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Dr. Chang Geun Yoo Receives NSF CAREER Award

Developing ways to increase the sustainability of the paper industry and potentially drive down the cost of biofuels has earned Dr. Chang Geun Yoo the National Science Foundation (NSF) CAREER Award, the most prestigious grant that NSF offers to early-career faculty. Dr. Yoo is an assistant professor in the Department of Chemical Engineering at the SUNY College of Environmental Science and Forestry (ESF).

The award will help Yoo advance his research, Understanding of Biomass-Derived Deep Eutectic Solvents for Sustainable Biorefinery Strategies. The Faculty Early Career Development (CAREER) Program supports early-career faculty who have the potential to serve as academic role models in research and education and to lead advances in the mission of their department or organization. Yoo was awarded approximately $570,000 to develop new areas of research and student education.

Lignocellulosic biomass (wood, grass, agricultural, and forestry residues) is a renewable alternative or supplement to petroleum-based resources for energy, chemicals, and materials. However, natural features of lignocellulosic biomass impede its effective conversion, necessitating a pretreatment step by separating it into individual components (fractionation) to maximize its utilization.

Yoo's research team will pursue a new approach to producing a green biomass fractionation process based on deep eutectic solvents (thermally stable, less volatile, and tunable liquid mixtures) derived from the biomass itself. This unique approach will produce biomass-derived chemical products using a process that does not introduce non-bioderived processing agents.

Following the model from the petroleum refinery – which uses each component from the crude oil to produce multiple products to boost profitability. By finding ways to use all of the biomass, Yoo is confident it will make biofuel and biomass-derived products more affordable and profitable alternatives.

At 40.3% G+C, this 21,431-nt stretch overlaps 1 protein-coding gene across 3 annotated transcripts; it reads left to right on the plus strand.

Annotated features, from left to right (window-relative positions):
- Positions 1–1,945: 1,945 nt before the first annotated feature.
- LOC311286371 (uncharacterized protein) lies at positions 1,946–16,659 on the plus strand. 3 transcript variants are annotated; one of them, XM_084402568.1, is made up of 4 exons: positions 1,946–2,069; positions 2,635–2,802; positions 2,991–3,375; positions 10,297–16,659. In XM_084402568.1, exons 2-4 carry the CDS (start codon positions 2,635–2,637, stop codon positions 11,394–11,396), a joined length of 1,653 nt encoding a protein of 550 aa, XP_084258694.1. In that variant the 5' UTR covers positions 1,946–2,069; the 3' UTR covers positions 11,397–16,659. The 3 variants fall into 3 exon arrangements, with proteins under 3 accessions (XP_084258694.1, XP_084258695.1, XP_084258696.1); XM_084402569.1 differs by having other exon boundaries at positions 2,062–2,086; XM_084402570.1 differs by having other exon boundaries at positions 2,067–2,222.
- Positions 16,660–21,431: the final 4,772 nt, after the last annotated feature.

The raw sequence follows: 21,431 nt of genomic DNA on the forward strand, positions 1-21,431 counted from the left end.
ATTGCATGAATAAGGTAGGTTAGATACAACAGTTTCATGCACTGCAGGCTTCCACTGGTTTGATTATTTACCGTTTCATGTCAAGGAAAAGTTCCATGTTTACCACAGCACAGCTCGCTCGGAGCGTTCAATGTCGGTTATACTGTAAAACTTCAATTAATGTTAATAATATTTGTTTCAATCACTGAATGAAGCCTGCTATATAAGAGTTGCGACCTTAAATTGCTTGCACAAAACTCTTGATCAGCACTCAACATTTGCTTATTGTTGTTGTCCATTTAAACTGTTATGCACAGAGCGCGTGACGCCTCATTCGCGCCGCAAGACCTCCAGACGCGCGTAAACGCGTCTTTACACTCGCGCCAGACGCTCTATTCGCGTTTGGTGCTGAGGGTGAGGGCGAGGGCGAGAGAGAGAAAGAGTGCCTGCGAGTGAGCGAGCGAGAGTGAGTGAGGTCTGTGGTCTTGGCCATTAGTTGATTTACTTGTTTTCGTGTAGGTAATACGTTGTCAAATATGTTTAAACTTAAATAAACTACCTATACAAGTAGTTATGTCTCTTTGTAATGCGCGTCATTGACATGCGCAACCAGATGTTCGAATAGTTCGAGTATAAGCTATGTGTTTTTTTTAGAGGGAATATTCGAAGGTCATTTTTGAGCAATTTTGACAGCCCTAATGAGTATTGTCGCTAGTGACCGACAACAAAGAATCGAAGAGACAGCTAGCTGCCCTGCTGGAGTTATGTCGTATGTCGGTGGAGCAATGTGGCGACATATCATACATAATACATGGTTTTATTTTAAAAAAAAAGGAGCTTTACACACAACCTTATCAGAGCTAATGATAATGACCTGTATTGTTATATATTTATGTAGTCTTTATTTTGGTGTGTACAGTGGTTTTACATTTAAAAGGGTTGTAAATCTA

"The dilemma is even if we get a green technology, due to the low crude oil price, it won't be available in the real market," he said.

Originally from South Korea, Yoo understands the need to use resources sustainably. "South Korea is a tiny country that does not have many resources. We import everything, so I was interested in biofuel because gasoline prices in South Korea are almost twice, sometimes three times, the price in the U.S."

Energy security is a big issue in South Korea because events in other countries can impact their energy supplies and economy. "It motivated me to find a better way to secure the energy security," of his home and adopted countries, Yoo said.

The CAREER Award includes educational and outreach elements to train future technical leaders in sustainable chemical engineering, a goal that is well-aligned with ESF and the chemical engineering department's mission, said Yoo.

Yoo will support undergraduate student research in sustainable chemical engineering fields. He is a faculty mentor for Louis Stokes Alliance for Minority Participation (LSAMP) program and will also support high school student research through his Sustainable Material Summer Workshop for local high school students with his ESF and Syracuse University colleagues.

"I am very glad to see that NSF is recognizing the scientific excellence, incredible productivity, and initiative that Dr. Yoo has shown since joining us at ESF," said Dr. John Stella, Vice President for Research at ESF. "This award will advance the reach and impact of Dr. Yoo's research, as well as ESF's overall capacity and role in addressing climate change through biomass-based solutions."

Yoo joined ESF's Department of Chemical Engineering in 2018. His Biorefinery Engineering Laboratory focuses on the development of biomass utilization strategies for sustainable, renewable, and eco-friendly products including fuels, chemicals, and materials.


The SUNY College of Environmental Science and Forestry (ESF) is dedicated to the study of the environment, developing renewable technologies, and building a sustainable and resilient future through design, policy, and management of the environment and natural resources. Members of the College community share a passion for protecting the health of the planet and a deep commitment to the rigorous application of science to improve the way humans interact with the world. The College offers academic programs ranging from the associate of applied science to the Doctor of Philosophy. ESF students live, study and do research on the main campus in Syracuse, N.Y., and on 25,000 acres of field stations in a variety of ecosystems across the state.